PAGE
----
Pine Creek online topographic map. Use the + and - window upper left to zoom.

I woke a bit before 6am Friday morning July 29 that I am habituated to for my work week days and was not able to return to the sleep I really needed given just 4 hours. So got up, packed up, then started up the trail to Pine Lake at 7am. I slowly made my way up the trail with lots of diversions. I spoke to a couple tented only about 30 feet from the lake edge by first asking if they had a wilderness permit. They responded eager to show me. I related tenting policies recommending they read the permit hand out and with some embarrassment immediately picked up their tent and moved back away to a legal distance.

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Not adequately recovered from the strenuous night effort, I didn't reach Upper Pine Lake, another mile and 200 feet higher until 10am and Honeymoon Lake a further mile at 10420 sluggishly until 11am. I was still 600 feet below my target destination, lower Granite Park, so decided to take an extended break making an early lunch. I thus cooked a Knorr chicken rice package from a pleasant viewpoint near the very popular lake's outlet. The young couple that had left just before me at the trailhead arrived and appeared to be looking for a campsite. I suspect they were the one's I'd passed tented on a flat spot where the mining road ends at the Brownstone Mine.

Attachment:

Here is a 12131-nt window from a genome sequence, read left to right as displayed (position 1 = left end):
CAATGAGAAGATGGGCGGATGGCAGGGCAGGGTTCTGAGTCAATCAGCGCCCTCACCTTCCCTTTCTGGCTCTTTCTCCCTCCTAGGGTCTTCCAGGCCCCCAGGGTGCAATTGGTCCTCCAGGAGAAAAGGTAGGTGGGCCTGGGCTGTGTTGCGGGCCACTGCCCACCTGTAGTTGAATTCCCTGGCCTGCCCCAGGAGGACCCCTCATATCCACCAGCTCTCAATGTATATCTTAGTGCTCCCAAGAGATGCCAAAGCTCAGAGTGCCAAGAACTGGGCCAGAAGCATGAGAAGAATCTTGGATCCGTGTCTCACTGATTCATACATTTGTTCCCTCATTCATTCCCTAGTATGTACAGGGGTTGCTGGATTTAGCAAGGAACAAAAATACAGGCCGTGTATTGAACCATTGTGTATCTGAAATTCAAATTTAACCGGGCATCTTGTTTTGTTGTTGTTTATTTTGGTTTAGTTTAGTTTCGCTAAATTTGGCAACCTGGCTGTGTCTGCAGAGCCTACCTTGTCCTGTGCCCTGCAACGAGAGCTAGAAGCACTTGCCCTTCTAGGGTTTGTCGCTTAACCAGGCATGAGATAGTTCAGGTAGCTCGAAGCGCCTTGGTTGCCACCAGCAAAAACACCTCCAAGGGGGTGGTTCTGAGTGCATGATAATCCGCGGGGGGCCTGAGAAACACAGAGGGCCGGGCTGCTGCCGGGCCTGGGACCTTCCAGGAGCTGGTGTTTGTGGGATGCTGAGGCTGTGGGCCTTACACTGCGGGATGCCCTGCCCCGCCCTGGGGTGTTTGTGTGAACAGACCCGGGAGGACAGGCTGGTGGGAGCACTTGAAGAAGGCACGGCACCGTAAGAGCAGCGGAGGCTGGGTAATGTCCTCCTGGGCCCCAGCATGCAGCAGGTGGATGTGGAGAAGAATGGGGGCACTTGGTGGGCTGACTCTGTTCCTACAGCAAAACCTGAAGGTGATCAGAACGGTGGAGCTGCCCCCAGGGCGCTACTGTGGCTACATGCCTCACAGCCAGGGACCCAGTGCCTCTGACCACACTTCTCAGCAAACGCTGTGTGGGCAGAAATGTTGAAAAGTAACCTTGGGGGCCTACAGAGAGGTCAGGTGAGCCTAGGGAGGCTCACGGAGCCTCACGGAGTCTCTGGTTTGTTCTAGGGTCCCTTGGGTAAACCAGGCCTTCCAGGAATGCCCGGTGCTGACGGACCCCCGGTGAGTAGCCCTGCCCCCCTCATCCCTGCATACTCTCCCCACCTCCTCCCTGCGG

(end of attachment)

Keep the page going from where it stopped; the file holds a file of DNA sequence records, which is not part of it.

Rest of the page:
After lunch I continued my slow stop and go slog up the trail reaching the bright green turfy bedrock bench at 11030 feet that has a beautiful pond and multi-branched stream areas. This is the vigorous all year stream that drains Granite Park. Although there were several nice places one could tent with shade, it was obvious very few groups ever did so. The bench has a great view of peak 12563 with its spectacular avalanche chutes that are best photographed during early mornings. I made camp then spent the rest of a leisurely afternoon exploring the local area. Cloud shadows and hazy light of which some was smoke, left landscapes uninteresting. But I was able to image up in nicely blue sky, the above block of rust stained granite with lichen that had broken off from bedrock. In any case I was glad the strenuous 3700 foot climb to this elevation was now behind me with further efforts on my itinerary modest.